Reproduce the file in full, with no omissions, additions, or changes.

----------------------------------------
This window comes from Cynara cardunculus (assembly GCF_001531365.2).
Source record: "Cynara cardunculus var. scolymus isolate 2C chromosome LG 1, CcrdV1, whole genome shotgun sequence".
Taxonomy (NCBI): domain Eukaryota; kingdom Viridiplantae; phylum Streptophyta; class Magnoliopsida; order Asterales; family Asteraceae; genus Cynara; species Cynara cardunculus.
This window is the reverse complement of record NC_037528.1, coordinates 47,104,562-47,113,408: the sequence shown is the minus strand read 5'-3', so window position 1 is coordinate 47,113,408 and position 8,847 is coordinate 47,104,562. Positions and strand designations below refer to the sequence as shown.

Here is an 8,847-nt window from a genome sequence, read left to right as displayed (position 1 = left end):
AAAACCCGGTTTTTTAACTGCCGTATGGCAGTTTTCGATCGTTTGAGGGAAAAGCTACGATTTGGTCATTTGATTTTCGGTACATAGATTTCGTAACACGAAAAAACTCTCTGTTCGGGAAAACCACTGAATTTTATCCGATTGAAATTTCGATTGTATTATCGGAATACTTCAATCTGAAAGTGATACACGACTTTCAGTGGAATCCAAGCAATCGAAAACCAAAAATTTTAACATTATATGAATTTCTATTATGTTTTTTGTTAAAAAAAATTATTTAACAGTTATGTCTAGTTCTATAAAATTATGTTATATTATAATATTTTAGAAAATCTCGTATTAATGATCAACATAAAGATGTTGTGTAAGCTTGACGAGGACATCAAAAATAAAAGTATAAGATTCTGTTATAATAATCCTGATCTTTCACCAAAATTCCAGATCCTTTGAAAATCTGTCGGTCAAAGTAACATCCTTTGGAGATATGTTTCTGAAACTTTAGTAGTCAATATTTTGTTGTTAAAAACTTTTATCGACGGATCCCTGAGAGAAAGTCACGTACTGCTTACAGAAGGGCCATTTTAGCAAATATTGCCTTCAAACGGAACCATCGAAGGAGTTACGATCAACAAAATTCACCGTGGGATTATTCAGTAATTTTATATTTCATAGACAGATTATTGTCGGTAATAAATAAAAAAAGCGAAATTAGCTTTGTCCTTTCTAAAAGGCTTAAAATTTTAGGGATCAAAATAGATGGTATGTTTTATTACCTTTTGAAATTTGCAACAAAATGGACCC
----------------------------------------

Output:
This window comes from Cynara cardunculus (assembly GCF_001531365.2).
Source record: "Cynara cardunculus var. scolymus isolate 2C chromosome LG 1, CcrdV1, whole genome shotgun sequence".
Taxonomy (NCBI): domain Eukaryota; kingdom Viridiplantae; phylum Streptophyta; class Magnoliopsida; order Asterales; family Asteraceae; genus Cynara; species Cynara cardunculus.
This window is the reverse complement of record NC_037528.1, coordinates 47,104,562-47,113,408: the sequence shown is the minus strand read 5'-3', so window position 1 is coordinate 47,113,408 and position 8,847 is coordinate 47,104,562. Positions and strand designations below refer to the sequence as shown.

Here is an 8,847-nt window from a genome sequence, read left to right as displayed (position 1 = left end):
AAAACCCGGTTTTTTAACTGCCGTATGGCAGTTTTCGATCGTTTGAGGGAAAAGCTACGATTTGGTCATTTGATTTTCGGTACATAGATTTCGTAACACGAAAAAACTCTCTGTTCGGGAAAACCACTGAATTTTATCCGATTGAAATTTCGATTGTATTATCGGAATACTTCAATCTGAAAGTGATACACGACTTTCAGTGGAATCCAAGCAATCGAAAACCAAAAATTTTAACATTATATGAATTTCTATTATGTTTTTTGTTAAAAAAAATTATTTAACAGTTATGTCTAGTTCTATAAAATTATGTTATATTATAATATTTTAGAAAATCTCGTATTAATGATCAACATAAAGATGTTGTGTAAGCTTGACGAGGACATCAAAAATAAAAGTATAAGATTCTGTTATAATAATCCTGATCTTTCACCAAAATTCCAGATCCTTTGAAAATCTGTCGGTCAAAGTAACATCCTTTGGAGATATGTTTCTGAAACTTTAGTAGTCAATATTTTGTTGTTAAAAACTTTTATCGACGGATCCCTGAGAGAAAGTCACGTACTGCTTACAGAAGGGCCATTTTAGCAAATATTGCCTTCAAACGGAACCATCGAAGGAGTTACGATCAACAAAATTCACCGTGGGATTATTCAGTAATTTTATATTTCATAGACAGATTATTGTCGGTAATAAATAAAAAAAGCGAAATTAGCTTTGTCCTTTCTAAAAGGCTTAAAATTTTAGGGATCAAAATAGATGGTATGTTTTATTACCTTTTGAAATTTGCAACAAAATGGACCC